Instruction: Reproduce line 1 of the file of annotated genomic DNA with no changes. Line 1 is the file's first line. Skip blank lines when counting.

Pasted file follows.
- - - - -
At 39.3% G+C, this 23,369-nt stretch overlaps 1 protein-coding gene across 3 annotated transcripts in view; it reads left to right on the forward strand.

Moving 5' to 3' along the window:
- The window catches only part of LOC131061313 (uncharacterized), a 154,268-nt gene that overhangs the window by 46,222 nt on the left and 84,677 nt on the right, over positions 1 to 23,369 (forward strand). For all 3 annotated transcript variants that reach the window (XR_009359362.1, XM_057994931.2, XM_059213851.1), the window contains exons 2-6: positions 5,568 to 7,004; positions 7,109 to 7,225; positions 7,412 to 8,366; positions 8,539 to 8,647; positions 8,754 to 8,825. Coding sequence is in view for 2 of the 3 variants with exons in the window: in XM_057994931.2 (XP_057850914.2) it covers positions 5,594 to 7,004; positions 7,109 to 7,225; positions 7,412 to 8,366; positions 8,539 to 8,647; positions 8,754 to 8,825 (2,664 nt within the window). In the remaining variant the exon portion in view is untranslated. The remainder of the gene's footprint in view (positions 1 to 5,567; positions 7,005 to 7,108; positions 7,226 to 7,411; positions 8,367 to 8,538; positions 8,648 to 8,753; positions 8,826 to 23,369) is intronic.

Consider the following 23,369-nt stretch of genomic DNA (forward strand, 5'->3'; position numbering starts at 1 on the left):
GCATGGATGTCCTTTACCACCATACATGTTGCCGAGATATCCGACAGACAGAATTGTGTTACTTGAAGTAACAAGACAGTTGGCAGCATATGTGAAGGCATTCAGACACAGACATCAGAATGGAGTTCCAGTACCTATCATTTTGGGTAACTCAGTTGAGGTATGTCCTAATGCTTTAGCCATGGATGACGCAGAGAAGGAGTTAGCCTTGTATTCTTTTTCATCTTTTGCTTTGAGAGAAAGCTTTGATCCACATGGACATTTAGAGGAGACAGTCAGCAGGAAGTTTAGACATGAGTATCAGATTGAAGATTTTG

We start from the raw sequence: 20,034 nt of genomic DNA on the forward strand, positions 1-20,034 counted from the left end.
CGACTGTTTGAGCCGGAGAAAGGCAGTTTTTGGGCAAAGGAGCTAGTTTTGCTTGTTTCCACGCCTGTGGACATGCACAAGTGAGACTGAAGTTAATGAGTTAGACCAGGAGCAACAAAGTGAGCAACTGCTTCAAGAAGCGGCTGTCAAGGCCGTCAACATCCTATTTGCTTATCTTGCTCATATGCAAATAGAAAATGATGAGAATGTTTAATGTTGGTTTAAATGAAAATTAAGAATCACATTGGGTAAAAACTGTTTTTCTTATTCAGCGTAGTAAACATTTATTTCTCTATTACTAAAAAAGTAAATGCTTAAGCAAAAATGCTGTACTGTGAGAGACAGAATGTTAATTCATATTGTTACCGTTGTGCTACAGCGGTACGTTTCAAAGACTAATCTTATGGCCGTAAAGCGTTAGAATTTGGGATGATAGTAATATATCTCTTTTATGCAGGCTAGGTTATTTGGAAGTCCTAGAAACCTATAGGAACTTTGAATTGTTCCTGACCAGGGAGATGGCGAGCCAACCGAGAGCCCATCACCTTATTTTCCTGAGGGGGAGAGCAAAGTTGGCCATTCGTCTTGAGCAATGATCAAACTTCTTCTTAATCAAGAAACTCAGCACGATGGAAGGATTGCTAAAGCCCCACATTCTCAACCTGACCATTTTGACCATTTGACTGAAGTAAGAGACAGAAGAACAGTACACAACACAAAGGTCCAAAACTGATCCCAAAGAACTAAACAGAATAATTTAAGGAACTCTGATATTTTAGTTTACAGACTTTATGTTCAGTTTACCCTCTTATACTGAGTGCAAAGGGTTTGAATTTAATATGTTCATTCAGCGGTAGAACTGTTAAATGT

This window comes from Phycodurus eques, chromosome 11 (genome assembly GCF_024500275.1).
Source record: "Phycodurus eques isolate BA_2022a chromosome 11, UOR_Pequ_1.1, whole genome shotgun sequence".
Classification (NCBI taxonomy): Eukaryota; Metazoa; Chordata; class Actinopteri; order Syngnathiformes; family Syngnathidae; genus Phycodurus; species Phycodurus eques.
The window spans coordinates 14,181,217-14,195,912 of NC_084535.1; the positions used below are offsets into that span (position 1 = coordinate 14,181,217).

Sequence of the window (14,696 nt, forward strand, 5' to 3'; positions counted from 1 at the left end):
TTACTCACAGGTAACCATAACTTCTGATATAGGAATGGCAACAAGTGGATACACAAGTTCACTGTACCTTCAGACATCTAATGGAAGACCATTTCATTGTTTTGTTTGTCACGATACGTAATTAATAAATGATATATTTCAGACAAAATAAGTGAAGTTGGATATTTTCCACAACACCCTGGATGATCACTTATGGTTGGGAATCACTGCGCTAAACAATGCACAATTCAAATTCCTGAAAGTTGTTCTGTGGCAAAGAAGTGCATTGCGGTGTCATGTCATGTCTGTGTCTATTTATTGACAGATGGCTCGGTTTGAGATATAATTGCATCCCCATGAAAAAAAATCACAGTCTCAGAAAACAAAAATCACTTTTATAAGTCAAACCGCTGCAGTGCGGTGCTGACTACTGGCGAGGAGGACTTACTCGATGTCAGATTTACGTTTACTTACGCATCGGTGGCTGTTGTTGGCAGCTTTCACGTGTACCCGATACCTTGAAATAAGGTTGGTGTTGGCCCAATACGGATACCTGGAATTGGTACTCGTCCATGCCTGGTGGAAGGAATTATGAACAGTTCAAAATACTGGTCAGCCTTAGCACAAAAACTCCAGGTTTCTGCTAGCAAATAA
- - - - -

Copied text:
At 39.3% G+C, this 23,369-nt stretch overlaps 1 protein-coding gene across 3 annotated transcripts in view; it reads left to right on the forward strand.